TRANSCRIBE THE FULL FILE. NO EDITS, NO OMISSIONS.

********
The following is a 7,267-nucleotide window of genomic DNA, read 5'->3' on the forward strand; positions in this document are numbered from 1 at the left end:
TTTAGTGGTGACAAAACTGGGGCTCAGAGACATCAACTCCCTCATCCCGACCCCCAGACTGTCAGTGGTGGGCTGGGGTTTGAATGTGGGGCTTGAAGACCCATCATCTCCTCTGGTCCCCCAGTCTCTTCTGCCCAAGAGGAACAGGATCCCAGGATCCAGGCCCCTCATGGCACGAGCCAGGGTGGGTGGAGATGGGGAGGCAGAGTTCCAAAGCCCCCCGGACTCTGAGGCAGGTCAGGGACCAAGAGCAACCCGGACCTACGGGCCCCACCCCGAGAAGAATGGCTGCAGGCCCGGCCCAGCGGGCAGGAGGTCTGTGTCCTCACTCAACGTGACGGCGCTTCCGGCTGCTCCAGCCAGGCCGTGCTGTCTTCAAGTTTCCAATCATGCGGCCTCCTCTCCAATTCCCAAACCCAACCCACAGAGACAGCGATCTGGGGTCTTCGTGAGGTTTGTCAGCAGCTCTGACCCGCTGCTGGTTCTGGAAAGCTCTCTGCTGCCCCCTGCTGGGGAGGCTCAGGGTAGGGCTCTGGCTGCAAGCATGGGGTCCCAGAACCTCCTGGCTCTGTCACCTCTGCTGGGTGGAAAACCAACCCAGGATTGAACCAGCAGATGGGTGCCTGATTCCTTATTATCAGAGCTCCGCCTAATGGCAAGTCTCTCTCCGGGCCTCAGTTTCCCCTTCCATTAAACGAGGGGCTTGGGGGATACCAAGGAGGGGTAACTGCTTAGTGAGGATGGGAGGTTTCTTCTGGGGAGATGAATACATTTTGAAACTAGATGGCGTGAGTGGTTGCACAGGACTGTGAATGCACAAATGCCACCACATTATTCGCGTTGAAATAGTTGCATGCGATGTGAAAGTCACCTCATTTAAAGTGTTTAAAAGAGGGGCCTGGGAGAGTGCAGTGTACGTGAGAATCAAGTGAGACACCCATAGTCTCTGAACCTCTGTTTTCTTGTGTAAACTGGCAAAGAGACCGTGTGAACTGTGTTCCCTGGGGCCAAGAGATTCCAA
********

The following is a 7,267-nucleotide window of genomic DNA, read 5'->3' on the forward strand; positions in this document are numbered from 1 at the left end:
TTTAGTGGTGACAAAACTGGGGCTCAGAGACATCAACTCCCTCATCCCGACCCCCAGACTGTCAGTGGTGGGCTGGGGTTTGAATGTGGGGCTTGAAGACCCATCATCTCCTCTGGTCCCCCAGTCTCTTCTGCCCAAGAGGAACAGGATCCCAGGATCCAGGCCCCTCATGGCACGAGCCAGGGTGGGTGGAGATGGGGAGGCAGAGTTCCAAAGCCCCCCGGACTCTGAGGCAGGTCAGGGACCAAGAGCAACCCGGACCTACGGGCCCCACCCCGAGAAGAATGGCTGCAGGCCCGGCCCAGCGGGCAGGAGGTCTGTGTCCTCACTCAACGTGACGGCGCTTCCGGCTGCTCCAGCCAGGCCGTGCTGTCTTCAAGTTTCCAATCATGCGGCCTCCTCTCCAATTCCCAAACCCAACCCACAGAGACAGCGATCTGGGGTCTTCGTGAGGTTTGTCAGCAGCTCTGACCCGCTGCTGGTTCTGGAAAGCTCTCTGCTGCCCCCTGCTGGGGAGGCTCAGGGTAGGGCTCTGGCTGCAAGCATGGGGTCCCAGAACCTCCTGGCTCTGTCACCTCTGCTGGGTGGAAAACCAACCCAGGATTGAACCAGCAGATGGGTGCCTGATTCCTTATTATCAGAGCTCCGCCTAATGGCAAGTCTCTCTCCGGGCCTCAGTTTCCCCTTCCATTAAACGAGGGGCTTGGGGGATACCAAGGAGGGGTAACTGCTTAGTGAGGATGGGAGGTTTCTTCTGGGGAGATGAATACATTTTGAAACTAGATGGCGTGAGTGGTTGCACAGGACTGTGAATGCACAAATGCCACCACATTATTCGCGTTGAAATAGTTGCATGCGATGTGAAAGTCACCTCATTTAAAGTGTTTAAAAGAGGGGCCTGGGAGAGTGCAGTGTACGTGAGAATCAAGTGAGACACCCATAGTCTCTGAACCTCTGTTTTCTTGTGTAAACTGGCAAAGAGACCGTGTGAACTGTGTTCCCTGGGGCCAAGAGATTCCAA